Alarming pressure on the NHS has forced Burton's Queen's Hospital bosses to delay patients' operations.

The Belvedere Road facility is one of many UK hospitals facing a massive seasonal strain on services.

Health chiefs have blamed increasing cases of flu and respiratory illness, fewer available beds and A&E patients turning up with severe ailments.

On Tuesday, January 2, NHS England issued official advice to hospitals on how to handle what some commentators have dubbed a "crisis".

That same day, eight operations at Queen's were rearranged to make way for those needing urgent treatment.

A Burton Hospitals NHS Foundation Trust spokesman said: "The trust has well-established and detailed plans to help cope with the expected increases in demand over the festive and new year period.

"The trust has focused on treating emergency patients who require our immediate care, and day-case patients who can be treated safely without the need for a hospital bed.

"This has allowed the trust to minimise the need for cancellations.

"Demand has been high for our urgent care services and it has been necessary for the trust to rearrange a very small number of elective operations, so that patients requiring emergency treatment can be prioritised.

"The trust endeavours to ensure that patients are rescheduled for their appointments as soon as possible and that their inconvenience is kept to a minimum."

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NHS England's advice to hospitals includes pushing back all non-urgent inpatient elective care until the end of the month, with only cancer operations and time-critical procedures continuing as planned.

Trusts have been advised to defer all outpatient appointments and maximise use of other services, like GPs clinics and care in ambulances, to help A&E departments cope.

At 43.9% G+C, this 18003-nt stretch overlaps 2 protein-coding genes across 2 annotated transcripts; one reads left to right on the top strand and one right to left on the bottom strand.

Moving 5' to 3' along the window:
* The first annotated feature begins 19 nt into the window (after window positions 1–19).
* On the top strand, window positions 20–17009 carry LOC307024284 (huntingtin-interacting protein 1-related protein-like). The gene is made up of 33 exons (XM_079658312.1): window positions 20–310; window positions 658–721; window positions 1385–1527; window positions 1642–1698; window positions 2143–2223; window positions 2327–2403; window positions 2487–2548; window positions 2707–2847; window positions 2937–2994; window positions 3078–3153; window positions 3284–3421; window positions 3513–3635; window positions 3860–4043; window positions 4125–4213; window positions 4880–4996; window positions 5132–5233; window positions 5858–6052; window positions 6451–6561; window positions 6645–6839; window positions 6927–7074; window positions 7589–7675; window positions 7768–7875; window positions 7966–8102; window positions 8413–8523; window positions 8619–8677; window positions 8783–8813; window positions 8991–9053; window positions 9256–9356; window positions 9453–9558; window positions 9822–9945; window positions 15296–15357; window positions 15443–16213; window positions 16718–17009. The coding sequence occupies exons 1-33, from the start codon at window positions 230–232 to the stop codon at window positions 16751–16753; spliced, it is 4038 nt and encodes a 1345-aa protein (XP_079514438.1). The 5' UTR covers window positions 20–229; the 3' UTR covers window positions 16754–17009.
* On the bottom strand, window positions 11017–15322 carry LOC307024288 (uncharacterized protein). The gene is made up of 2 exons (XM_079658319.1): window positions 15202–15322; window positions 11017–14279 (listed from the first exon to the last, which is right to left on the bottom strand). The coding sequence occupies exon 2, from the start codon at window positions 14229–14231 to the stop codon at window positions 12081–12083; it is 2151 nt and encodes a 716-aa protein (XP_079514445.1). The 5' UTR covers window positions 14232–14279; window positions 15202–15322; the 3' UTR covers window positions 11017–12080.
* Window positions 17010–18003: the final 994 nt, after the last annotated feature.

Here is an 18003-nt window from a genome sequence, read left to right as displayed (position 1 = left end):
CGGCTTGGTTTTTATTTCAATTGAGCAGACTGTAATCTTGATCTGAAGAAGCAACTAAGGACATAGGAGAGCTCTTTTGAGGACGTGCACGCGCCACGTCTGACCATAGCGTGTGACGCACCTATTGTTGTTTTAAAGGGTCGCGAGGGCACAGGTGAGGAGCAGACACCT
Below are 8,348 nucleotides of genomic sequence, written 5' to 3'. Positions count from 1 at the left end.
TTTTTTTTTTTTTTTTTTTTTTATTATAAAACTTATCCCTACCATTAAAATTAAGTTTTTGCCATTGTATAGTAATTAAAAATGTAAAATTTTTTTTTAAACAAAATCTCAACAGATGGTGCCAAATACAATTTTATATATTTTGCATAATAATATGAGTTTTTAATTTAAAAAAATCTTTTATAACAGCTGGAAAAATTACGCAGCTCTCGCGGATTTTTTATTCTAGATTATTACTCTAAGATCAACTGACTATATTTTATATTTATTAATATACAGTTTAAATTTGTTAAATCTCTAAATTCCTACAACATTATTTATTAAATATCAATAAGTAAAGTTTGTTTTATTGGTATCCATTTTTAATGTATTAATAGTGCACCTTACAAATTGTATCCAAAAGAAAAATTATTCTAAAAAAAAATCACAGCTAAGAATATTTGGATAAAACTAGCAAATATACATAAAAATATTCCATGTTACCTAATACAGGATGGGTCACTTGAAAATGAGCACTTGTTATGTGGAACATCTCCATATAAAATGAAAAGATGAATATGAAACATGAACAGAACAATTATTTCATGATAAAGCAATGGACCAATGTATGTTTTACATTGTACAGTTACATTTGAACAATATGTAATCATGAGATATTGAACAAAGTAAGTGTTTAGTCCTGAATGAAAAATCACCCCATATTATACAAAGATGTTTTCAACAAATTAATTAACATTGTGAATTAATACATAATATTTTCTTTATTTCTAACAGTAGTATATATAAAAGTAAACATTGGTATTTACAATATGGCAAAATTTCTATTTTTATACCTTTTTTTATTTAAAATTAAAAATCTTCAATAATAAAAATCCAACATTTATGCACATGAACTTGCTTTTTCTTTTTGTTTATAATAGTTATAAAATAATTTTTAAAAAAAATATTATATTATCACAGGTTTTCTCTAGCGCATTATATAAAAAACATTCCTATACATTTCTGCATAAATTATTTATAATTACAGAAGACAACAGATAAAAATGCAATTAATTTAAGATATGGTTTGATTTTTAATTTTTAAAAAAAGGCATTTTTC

The public are also being urged to play their part by calling 111 for advice in non-emergencies.

Royal Derby Hospital, which treats South Derbyshire patients, has asked people to stay away if they are not in a genuine emergency.

Its A&E department has seen a 6.7 per cent increase in admissions compared to last year.

A spokesman said: "Our hospitals are exceptionally busy and we are asking people to use other services if it's not a genuine emergency.

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"In line with national recommendations, we had already made plans to stop planned operations.

"We are prioritising emergency surgery and cancer operations.

"We are admitting more than 100 acutely unwell patients every day."

Speaking on Tuesday, NHS National Emergency Pressures Panel chairman Professor Sir Bruce Keogh said: "I want to thank NHS staff who have worked incredibly hard under sustained pressure to take care of patients over the Christmas.

"We expect these pressures to continue and there are early signs of increased flu prevalence.

"The NHS needs to take further action to increase capacity and minimise disruptive last minute cancellations.

"That is why we are making these further recommendations today."

Royal Derby Hospital will be one of the hospitals affected by the merger
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Health Secretary Jeremy Hunt has apologised to patients in England, where tens of thousands of operations have been postponed this month.

Mr Hunt said it was "absolutely not what I want", but was needed given the pressure hospitals were under in "the busiest week of the year for the NHS."

He also said the whole country was grateful for the work NHS staff were putting in, working "incredibly long hours through the night, beyond the call of duty in every possible way".